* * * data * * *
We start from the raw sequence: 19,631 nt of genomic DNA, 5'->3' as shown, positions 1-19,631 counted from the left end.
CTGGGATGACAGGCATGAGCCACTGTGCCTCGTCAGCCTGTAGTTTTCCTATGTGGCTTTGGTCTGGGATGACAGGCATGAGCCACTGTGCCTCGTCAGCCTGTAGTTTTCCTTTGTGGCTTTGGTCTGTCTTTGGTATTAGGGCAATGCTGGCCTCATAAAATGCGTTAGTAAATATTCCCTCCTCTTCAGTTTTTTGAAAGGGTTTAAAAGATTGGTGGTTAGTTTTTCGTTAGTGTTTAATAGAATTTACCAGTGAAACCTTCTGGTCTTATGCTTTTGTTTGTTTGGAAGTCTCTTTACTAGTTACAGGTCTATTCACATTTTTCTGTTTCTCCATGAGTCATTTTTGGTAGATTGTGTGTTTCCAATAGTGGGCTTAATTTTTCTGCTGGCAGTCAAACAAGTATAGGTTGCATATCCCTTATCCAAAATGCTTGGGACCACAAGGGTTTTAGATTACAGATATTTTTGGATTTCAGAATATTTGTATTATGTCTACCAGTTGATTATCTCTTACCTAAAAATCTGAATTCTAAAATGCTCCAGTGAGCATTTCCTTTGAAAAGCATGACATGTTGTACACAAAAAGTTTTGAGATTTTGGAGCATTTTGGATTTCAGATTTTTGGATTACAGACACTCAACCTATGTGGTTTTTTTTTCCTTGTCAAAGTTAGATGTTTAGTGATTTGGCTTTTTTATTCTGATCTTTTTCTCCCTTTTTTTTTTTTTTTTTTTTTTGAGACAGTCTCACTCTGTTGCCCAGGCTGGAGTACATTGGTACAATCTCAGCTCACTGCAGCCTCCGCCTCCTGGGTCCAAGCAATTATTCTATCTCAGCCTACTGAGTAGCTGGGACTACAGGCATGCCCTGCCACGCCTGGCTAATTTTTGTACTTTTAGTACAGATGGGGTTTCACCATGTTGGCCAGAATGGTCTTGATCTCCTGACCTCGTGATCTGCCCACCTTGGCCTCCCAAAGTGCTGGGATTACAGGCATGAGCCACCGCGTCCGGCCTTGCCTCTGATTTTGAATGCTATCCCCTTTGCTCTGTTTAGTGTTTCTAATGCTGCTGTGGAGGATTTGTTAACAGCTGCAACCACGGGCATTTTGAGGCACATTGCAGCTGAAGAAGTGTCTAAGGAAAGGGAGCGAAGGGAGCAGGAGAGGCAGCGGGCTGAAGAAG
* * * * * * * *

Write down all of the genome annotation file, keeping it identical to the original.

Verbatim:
We start from the raw sequence: 19,631 nt of genomic DNA, 5'->3' as shown, positions 1-19,631 counted from the left end.
CTGGGATGACAGGCATGAGCCACTGTGCCTCGTCAGCCTGTAGTTTTCCTATGTGGCTTTGGTCTGGGATGACAGGCATGAGCCACTGTGCCTCGTCAGCCTGTAGTTTTCCTTTGTGGCTTTGGTCTGTCTTTGGTATTAGGGCAATGCTGGCCTCATAAAATGCGTTAGTAAATATTCCCTCCTCTTCAGTTTTTTGAAAGGGTTTAAAAGATTGGTGGTTAGTTTTTCGTTAGTGTTTAATAGAATTTACCAGTGAAACCTTCTGGTCTTATGCTTTTGTTTGTTTGGAAGTCTCTTTACTAGTTACAGGTCTATTCACATTTTTCTGTTTCTCCATGAGTCATTTTTGGTAGATTGTGTGTTTCCAATAGTGGGCTTAATTTTTCTGCTGGCAGTCAAACAAGTATAGGTTGCATATCCCTTATCCAAAATGCTTGGGACCACAAGGGTTTTAGATTACAGATATTTTTGGATTTCAGAATATTTGTATTATGTCTACCAGTTGATTATCTCTTACCTAAAAATCTGAATTCTAAAATGCTCCAGTGAGCATTTCCTTTGAAAAGCATGACATGTTGTACACAAAAAGTTTTGAGATTTTGGAGCATTTTGGATTTCAGATTTTTGGATTACAGACACTCAACCTATGTGGTTTTTTTTTCCTTGTCAAAGTTAGATGTTTAGTGATTTGGCTTTTTTATTCTGATCTTTTTCTCCCTTTTTTTTTTTTTTTTTTTTTTGAGACAGTCTCACTCTGTTGCCCAGGCTGGAGTACATTGGTACAATCTCAGCTCACTGCAGCCTCCGCCTCCTGGGTCCAAGCAATTATTCTATCTCAGCCTACTGAGTAGCTGGGACTACAGGCATGCCCTGCCACGCCTGGCTAATTTTTGTACTTTTAGTACAGATGGGGTTTCACCATGTTGGCCAGAATGGTCTTGATCTCCTGACCTCGTGATCTGCCCACCTTGGCCTCCCAAAGTGCTGGGATTACAGGCATGAGCCACCGCGTCCGGCCTTGCCTCTGATTTTGAATGCTATCCCCTTTGCTCTGTTTAGTGTTTCTAATGCTGCTGTGGAGGATTTGTTAACAGCTGCAACCACGGGCATTTTGAGGCACATTGCAGCTGAAGAAGTGTCTAAGGAAAGGGAGCGAAGGGAGCAGGAGAGGCAGCGGGCTGAAGAAG